I've spent months looking at alternatives to Java in order to improve productivity and quality. I've looked at dynamic languages like Groovy and Ruby, through Scheme and Scala to strongly typed functional languages like OCaml and Haskell.
At the end of this search, I've concluded that whilst many offer productivity improvements over Java to skilled programmers, that in itself is not a good enough reason to usurp Java from its throne.
Java is very accessible to lesser skilled programmers who find comfort and safety in acres of boilerplate and is therefore well suited to ongoing maintenance by cheaper (often offshored) resources. Smaller shops with small teams will undoubtedly get benefits from using something more productive, like Scala, but that isn't necessarily where the critical mass of users are.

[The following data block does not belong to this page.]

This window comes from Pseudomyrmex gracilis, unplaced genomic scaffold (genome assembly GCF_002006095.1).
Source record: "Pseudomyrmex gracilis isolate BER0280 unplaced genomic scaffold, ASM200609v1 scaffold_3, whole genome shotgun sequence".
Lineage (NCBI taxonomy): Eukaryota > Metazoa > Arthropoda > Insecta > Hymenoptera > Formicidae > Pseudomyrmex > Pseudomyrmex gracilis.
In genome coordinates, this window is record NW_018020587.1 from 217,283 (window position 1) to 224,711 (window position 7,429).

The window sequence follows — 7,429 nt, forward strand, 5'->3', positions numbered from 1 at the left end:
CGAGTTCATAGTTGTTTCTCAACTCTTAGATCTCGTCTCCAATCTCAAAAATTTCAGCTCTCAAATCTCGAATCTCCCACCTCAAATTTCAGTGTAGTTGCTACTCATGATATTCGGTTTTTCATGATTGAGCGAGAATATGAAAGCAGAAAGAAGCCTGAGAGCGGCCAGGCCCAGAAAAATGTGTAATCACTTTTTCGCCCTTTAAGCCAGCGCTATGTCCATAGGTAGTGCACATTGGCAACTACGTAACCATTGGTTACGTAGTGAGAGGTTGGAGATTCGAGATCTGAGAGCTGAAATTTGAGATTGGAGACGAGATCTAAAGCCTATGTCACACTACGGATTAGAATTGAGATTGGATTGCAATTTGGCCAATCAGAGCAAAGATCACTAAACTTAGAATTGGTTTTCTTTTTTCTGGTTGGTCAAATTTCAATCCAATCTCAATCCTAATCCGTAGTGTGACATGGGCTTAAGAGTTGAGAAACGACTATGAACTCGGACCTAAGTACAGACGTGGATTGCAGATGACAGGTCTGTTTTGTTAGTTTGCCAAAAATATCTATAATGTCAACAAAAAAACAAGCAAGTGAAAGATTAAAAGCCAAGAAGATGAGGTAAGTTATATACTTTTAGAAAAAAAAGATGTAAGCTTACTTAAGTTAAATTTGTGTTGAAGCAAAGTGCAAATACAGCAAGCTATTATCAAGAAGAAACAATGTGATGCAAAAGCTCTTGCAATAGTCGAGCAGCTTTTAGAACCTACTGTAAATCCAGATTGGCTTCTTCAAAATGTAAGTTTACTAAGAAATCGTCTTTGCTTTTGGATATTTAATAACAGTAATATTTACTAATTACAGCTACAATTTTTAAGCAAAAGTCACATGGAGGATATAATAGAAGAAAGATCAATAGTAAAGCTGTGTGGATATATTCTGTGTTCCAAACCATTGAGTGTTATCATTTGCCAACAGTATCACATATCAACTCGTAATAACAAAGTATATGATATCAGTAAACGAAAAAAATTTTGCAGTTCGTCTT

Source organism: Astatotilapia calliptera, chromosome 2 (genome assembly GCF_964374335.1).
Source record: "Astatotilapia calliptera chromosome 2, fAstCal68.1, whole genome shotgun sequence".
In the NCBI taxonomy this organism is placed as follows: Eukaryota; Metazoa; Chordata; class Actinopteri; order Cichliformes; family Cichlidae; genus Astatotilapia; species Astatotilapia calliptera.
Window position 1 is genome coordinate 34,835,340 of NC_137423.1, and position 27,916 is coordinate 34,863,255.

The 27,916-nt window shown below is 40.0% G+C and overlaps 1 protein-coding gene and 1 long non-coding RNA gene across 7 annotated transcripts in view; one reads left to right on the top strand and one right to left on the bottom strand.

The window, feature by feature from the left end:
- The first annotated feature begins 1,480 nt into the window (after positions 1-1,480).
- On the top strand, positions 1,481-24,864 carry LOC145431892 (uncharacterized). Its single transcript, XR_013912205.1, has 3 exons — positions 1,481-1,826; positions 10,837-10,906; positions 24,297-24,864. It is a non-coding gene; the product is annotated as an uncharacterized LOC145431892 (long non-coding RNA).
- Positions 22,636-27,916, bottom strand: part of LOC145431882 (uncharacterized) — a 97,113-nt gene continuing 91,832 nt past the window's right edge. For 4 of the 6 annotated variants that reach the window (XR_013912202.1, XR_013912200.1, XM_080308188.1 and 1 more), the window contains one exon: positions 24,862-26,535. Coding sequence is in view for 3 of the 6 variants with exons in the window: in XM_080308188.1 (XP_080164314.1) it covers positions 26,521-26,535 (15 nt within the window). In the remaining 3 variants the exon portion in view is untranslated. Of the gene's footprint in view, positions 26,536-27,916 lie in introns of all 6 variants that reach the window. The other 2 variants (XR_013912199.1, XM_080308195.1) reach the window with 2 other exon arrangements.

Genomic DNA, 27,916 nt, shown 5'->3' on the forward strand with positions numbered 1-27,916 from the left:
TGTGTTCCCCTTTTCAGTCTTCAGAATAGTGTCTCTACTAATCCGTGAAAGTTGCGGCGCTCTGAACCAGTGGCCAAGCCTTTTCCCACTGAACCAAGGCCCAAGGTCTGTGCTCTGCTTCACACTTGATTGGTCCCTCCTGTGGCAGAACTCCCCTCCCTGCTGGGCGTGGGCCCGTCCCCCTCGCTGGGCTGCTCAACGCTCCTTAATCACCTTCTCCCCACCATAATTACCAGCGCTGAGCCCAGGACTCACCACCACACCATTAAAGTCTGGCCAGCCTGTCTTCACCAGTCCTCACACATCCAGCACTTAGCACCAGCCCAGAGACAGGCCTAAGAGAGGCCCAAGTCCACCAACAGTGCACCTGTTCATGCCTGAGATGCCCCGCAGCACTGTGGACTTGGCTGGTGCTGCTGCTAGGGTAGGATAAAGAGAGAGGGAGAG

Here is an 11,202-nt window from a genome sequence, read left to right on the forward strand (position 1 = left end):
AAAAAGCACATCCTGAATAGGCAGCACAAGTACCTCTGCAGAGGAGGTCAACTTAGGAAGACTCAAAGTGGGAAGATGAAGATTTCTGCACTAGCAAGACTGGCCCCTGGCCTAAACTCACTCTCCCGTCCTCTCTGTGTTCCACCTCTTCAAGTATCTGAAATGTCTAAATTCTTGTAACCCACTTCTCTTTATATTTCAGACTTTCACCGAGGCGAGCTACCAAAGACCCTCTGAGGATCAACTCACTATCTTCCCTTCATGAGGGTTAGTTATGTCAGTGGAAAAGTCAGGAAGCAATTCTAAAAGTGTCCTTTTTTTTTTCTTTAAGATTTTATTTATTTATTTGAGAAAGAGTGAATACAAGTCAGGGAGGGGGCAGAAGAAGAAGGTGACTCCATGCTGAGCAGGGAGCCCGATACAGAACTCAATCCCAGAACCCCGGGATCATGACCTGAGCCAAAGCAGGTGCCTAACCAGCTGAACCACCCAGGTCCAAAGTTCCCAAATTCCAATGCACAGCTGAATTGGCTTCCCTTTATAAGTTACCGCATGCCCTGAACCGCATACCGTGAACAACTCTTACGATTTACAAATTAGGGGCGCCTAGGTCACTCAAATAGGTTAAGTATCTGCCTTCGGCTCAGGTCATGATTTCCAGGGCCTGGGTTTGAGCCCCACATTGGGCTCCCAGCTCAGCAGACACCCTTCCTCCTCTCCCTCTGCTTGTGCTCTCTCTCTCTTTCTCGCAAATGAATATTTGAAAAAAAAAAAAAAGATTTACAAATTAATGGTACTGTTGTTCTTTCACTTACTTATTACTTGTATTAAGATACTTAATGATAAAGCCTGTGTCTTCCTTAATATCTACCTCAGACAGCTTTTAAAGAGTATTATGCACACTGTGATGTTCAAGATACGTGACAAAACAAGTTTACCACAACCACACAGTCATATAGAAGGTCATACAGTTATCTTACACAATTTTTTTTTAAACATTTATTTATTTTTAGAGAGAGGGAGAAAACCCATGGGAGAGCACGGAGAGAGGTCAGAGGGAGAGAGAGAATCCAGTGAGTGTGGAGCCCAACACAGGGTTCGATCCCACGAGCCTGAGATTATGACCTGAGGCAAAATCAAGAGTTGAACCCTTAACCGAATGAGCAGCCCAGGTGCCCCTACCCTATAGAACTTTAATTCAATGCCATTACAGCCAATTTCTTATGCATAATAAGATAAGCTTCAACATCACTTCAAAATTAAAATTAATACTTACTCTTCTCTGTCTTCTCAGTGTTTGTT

If I were forced to choose a successor, it would be Haskell not because of any productivity benefit but because of the strictness of the type system and the benefits that it brings to code quality. This could improve quality by reducing test cycles and ongoing maintenance which ultimately are bigger benefits than reducing the time to throw together code in the first place. This isn't going to happen any time soon though because Haskell won't be able to efficiently target the JVM until at least JDK 8 when tail call optimisation is supported in the JVM. My fear is that Haskell, in its current form, is just too hard for many programmers and so unless productivity can be clearly demonstrated to be significantly better than the current Java armies, there is little chance of widespread adoption.